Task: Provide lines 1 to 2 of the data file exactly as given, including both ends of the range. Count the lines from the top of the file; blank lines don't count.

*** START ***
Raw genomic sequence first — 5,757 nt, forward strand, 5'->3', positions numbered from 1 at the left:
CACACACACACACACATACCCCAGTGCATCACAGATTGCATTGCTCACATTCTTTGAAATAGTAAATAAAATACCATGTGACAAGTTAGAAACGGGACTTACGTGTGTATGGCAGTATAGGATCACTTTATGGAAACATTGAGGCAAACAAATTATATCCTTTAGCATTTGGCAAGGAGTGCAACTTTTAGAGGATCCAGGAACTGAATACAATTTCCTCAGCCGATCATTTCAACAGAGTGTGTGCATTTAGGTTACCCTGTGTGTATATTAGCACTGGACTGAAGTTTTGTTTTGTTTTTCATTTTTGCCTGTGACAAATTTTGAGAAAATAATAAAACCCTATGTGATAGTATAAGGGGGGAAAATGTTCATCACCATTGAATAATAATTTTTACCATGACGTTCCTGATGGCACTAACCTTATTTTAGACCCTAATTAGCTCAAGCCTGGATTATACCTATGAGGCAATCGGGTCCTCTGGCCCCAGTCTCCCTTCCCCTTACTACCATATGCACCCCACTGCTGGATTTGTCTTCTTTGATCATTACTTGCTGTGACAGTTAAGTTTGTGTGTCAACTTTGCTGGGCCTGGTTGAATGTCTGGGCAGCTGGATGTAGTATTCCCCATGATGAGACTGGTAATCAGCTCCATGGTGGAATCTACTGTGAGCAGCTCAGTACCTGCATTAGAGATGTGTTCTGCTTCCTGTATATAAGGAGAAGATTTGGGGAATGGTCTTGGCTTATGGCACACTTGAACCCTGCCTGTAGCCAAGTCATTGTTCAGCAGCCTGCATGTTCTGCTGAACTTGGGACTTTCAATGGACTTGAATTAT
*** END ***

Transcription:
Raw genomic sequence first — 5,757 nt, forward strand, 5'->3', positions numbered from 1 at the left:
CACACACACACACACATACCCCAGTGCATCACAGATTGCATTGCTCACATTCTTTGAAATAGTAAATAAAATACCATGTGACAAGTTAGAAACGGGACTTACGTGTGTATGGCAGTATAGGATCACTTTATGGAAACATTGAGGCAAACAAATTATATCCTTTAGCATTTGGCAAGGAGTGCAACTTTTAGAGGATCCAGGAACTGAATACAATTTCCTCAGCCGATCATTTCAACAGAGTGTGTGCATTTAGGTTACCCTGTGTGTATATTAGCACTGGACTGAAGTTTTGTTTTGTTTTTCATTTTTGCCTGTGACAAATTTTGAGAAAATAATAAAACCCTATGTGATAGTATAAGGGGGGAAAATGTTCATCACCATTGAATAATAATTTTTACCATGACGTTCCTGATGGCACTAACCTTATTTTAGACCCTAATTAGCTCAAGCCTGGATTATACCTATGAGGCAATCGGGTCCTCTGGCCCCAGTCTCCCTTCCCCTTACTACCATATGCACCCCACTGCTGGATTTGTCTTCTTTGATCATTACTTGCTGTGACAGTTAAGTTTGTGTGTCAACTTTGCTGGGCCTGGTTGAATGTCTGGGCAGCTGGATGTAGTATTCCCCATGATGAGACTGGTAATCAGCTCCATGGTGGAATCTACTGTGAGCAGCTCAGTACCTGCATTAGAGATGTGTTCTGCTTCCTGTATATAAGGAGAAGATTTGGGGAATGGTCTTGGCTTATGGCACACTTGAACCCTGCCTGTAGCCAAGTCATTGTTCAGCAGCCTGCATGTTCTGCTGAACTTGGGACTTTCAATGGACTTGAATTAT